(This was somewhat hastily written up in response to a question I once got. I may revisit it in the future.)
The operating system
Let’s begin by defining what an operating system is. Off to a good start, right? I realize that it’s not possible to say anything here that can please everyone, but bear with me here.
For our purposes, let’s define an OS as a full suite of software for a computer system with the ultimate goal of turning the machine into something perfectly useful. After all, what good is a computer that only shows a blinking cursor? This software covers all the basics: means for user interaction, utilities for file management and system configuration, and a kernel to provide a base for these and other programs to to run on and share resources.
With this definition, systems such as Solaris, HP-UX, Darwin (macOS) and even Windows are considered to be full-fledged operating systems. The notable exception is Linux, but more on that later. For each of these examples, the entire system - the bootloader, kernel, utilities (file manager, text editor, etc.), and the shell - are developed in tandem by a single entity and then released as one complete product.
There’s only so much one can do with just a minimal operating system installation. Any decent system in this day and age provides a way of quickly and easily installing additional software. If a satisfactory one doesn’t exist, you can bet that a dedicated group of people will rise up to the challenge of making an unofficial one.
The package manager
At its essence, a package management system is responsible for only one thing: managing additional software. The details on how this is accomplished is beyond the scope of this write-up. Given the many package formats and the wide array of package managers out there, we would very quickly get off topic.
A package typically comes as a single file, often a compressed archive. As one would expect, these archives contain the files that make up that particular piece of software. Additionally, they include metadata: the package name, its version, cryptographic proof of who assembled them. They also contain other instructions for the package manager: how to install, how to properly upgrade, which tasks to perform afterwards, and even which other packages it expects to have installed first.
Packages are obtained from repositories. How these repositories are implemented depends on the package manager being used. These days, there exist official repositories hosted by the OS distributor, or by a volunteer who keeps a copy of these files on the distributor’s behalf. Before most users had the luxury of a constant Internet connection, repositories were also held on the very CD-ROMs used to install the base system. Third-party repositories exist as well which can provide software and utilities that the OS distributor may not support for various reasons.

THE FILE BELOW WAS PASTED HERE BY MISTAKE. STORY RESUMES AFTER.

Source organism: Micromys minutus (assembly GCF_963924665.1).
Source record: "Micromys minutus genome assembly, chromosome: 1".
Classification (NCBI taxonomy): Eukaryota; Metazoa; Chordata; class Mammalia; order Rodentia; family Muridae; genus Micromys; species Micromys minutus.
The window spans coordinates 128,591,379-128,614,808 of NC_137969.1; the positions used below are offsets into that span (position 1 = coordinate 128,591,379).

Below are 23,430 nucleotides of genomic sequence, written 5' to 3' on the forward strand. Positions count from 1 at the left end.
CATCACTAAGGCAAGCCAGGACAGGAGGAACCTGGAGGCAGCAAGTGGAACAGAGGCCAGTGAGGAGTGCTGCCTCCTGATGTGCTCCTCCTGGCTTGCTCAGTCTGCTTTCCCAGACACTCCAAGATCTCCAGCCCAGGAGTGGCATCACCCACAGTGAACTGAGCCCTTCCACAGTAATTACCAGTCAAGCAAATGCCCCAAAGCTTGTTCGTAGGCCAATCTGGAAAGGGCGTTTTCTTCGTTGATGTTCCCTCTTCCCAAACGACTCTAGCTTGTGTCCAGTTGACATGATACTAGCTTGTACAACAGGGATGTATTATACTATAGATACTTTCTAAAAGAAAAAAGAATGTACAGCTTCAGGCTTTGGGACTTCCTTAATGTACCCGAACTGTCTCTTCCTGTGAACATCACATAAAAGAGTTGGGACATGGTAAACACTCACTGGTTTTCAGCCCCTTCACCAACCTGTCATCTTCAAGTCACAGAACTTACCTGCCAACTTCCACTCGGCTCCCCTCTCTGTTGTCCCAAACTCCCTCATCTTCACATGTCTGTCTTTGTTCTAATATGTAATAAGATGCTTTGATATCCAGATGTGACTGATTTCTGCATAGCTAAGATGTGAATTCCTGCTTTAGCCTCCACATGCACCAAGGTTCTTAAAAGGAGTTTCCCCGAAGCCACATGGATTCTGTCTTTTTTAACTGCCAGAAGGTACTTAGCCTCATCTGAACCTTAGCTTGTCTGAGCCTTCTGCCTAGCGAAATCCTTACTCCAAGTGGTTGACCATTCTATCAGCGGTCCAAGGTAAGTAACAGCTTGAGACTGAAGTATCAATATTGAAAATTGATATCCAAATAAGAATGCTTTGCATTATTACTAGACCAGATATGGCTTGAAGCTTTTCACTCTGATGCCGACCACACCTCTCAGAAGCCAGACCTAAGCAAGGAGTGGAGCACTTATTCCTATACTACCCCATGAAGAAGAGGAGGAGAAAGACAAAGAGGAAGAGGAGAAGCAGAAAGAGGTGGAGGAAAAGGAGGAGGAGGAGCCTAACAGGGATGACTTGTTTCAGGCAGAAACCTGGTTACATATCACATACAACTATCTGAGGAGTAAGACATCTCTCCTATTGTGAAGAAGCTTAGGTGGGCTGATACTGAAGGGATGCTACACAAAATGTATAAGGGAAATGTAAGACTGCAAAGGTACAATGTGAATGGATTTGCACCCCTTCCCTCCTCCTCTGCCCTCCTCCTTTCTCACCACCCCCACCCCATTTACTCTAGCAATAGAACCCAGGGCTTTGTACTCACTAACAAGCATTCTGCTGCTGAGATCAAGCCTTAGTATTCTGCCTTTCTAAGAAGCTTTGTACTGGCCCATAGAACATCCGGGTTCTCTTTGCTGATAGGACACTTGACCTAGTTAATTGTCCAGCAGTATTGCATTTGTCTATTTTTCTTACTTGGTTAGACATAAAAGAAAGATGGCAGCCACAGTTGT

More often than not, external and third-party software is installed in a designated directory, /opt. Should a software package rely on functionality that doesn’t exist in the base system, placing needed features there ensures that potential bugs aren’t accidentally integrated into the base system proper. It avoids “poisoning the well”, so to speak.
Linux and distributions
A.K.A. “Why are package managers such a big deal with Linux?”
Linux is different. It does not perfectly fit into the definition of an operating system that we defined above. To reiterate: OSes are shipped out as one cohesive whole, with everything in the base system being developed entirely by a single entity with the aim to have one consistent release that’s perfectly usable as-is. Linux, however, is just a kernel.
To quote Matt Fuller: “Linux has never had any sort of separation between what is the ‘base system’ and what is ‘addon utilities’. The entire system is ‘addon utilities’.”
Whereas other systems may include package management software for convenience, such a thing is one of the defining components of a Linux distribution.
Authors of these distributions (or distros) take a different approach to building an OS. In place of developing a base system from scratch, all the basic components are sourced from other projects (referred to as “upstream”). These projects are then modified to varying degrees so all components can better suit the goal of that particular distro. It’s for this reason that a package meant for one Linux system may not properly work in another one. A program built for one may have problems running on another due to subtle differences in how the base system has been modified between the two.
An example: Ubuntu has had a reputation for the better part of a decade to depart from traditional user interface standards in an effort to modernize it. Beginning in Ubuntu 9.10 (2009), the notification area was deprecated. In its place, a unified menu system was created as a means to enforce interface consistency (ref). At the time, only this version of Ubuntu used this system. To ensure its immediate use, many third-party applications within Ubuntu’s repositories were modified either slightly or drastically to make full use of it in time for its release.
Package management systems free the user from a the messy and error-prone installation process for external software. They are a powerful yet accessible means of automating the installation of software in such a way that allows the system to remain stable while remaining highly customizable. Given their purpose, it’s little wonder that package management systems are practically a requirement for any computer power user, regardless of their preferred OS.